Tarnishing the introverted stereotype, web developers do attend networking events. The ones that are likely to attract web developers will be on web development or surrounding technologies. Global events like WebSummit are known for web development. Big companies like Google also throw events, like Web.dev, that attract web developers to their technology. If you're looking for a specific skill set, attend events that relate to it. Likewise, if you're looking for a local freelancer, check out local events near you.
Want to risk it for that chocolate biscuit? Message web developers that aren't advertising themselves as freelancers. It can't hurt to ask the question. They might like to tackle a side project in the evenings or have a reason to launch an agency. And, if even you don't, ten more recruiters will try to coerce them before the day is out. So I wouldn't worry about that or hang about. Many web developers that are employed would love the chance to start a self-employment journey.
Packages, frameworks and hosting services are just some of the tools used professionally. Places like GitHub are in our toolkit and is a place to manage projects and have discussions. It's unlikely you'll want to participate in the conversations in these places (unless you have a technical background). However, some provide ways to advertise and can be used to promote what you need. Some also have user profiles. My own GitHub profile contains activity feeds and lists public projects to see what users contributed. If you know enough about the technical skills required, think about the required tooling and find users associated with the tool.
Groups related to web development or software engineering, in general, will be a hotspot for all developers. If they're like me, they'll be there strictly for the memes. On the other hand, Junior developers like posting coding problems hoping for seniors to put them out of their misery. Again you can get an idea of who is experienced by who's answering the questions.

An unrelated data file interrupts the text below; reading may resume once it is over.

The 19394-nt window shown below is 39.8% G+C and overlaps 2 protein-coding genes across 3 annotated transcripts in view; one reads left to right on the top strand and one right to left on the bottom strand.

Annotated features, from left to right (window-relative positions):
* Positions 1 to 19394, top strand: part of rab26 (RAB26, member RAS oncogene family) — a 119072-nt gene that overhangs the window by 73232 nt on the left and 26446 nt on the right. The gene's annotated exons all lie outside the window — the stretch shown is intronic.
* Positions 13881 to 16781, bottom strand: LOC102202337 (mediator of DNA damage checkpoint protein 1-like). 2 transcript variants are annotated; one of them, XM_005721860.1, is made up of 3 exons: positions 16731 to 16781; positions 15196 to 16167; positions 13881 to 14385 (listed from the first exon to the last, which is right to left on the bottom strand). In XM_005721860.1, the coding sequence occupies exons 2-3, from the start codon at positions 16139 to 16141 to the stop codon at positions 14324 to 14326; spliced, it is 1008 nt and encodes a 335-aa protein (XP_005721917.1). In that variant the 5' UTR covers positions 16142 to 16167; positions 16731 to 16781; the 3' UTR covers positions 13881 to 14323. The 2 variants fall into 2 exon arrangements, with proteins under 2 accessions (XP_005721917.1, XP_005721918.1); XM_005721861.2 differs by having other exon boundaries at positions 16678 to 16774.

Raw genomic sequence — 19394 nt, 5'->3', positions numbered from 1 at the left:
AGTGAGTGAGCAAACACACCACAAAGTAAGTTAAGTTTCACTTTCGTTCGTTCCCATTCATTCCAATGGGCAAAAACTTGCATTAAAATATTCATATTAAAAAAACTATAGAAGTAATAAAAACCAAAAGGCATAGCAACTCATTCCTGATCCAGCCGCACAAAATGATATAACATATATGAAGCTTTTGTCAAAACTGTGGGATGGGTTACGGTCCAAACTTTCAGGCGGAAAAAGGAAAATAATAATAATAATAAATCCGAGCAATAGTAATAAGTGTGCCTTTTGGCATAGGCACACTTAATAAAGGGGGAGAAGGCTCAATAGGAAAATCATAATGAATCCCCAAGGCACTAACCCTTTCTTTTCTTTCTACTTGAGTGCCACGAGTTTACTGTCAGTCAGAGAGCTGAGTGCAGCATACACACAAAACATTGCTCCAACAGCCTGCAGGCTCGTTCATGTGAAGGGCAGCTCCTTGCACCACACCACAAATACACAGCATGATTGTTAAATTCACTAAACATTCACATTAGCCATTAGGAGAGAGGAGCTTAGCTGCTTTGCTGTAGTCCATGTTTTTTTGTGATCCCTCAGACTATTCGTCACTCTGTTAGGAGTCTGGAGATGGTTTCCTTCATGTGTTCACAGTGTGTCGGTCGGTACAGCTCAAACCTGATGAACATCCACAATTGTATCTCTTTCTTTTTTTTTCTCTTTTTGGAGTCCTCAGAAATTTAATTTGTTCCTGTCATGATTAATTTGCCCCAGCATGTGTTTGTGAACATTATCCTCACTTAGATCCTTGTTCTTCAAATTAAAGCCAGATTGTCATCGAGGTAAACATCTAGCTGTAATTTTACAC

If you're looking for something niche or a relic of technology, there are mailing lists. For those who haven't encountered mailing lists for developers - mailing lists resemble a message forum, except it takes place via email instead of a web page. An example of a mailing list would be FreeBSD's mailing list. Developers using that OS (Operating System) might chat with other developers that either use it or work on it. Older developers or developers dealing in older technology still live on these mailing lists, and you aren't likely to get them off anytime soon. Believe me. Younger developers have tried and since retired.
Another place we like to scavenge for answers is article sites like medium and dev.to. Freelance web developers who write articles on there will be confident in what they're writing. Some of the article's comments also generate good conversation. Take note of users if what they write strikes a cord and check out user profiles to picture their contributions better. Some can be on top of their game here.
If experience isn't essential to you, but the price is, try contacting universities or colleges that run courses covering the aspect of web development you need. Some students will be eager to do freelance web development work alongside their course or after it ends. Just be aware that they are still in training. Unlike freelance web developers that do it for a living, freelance work will be secondary to their course. Don't be angry if they need to drop it to get on with their studies.
That's it - the 12 best places to find a freelance web developer, written by a web developer. I hope this gives you a good start on your journey to finding a freelance web developer. If you'd like to get more help on the topic or are interested in our web development services, please feel free to contact us.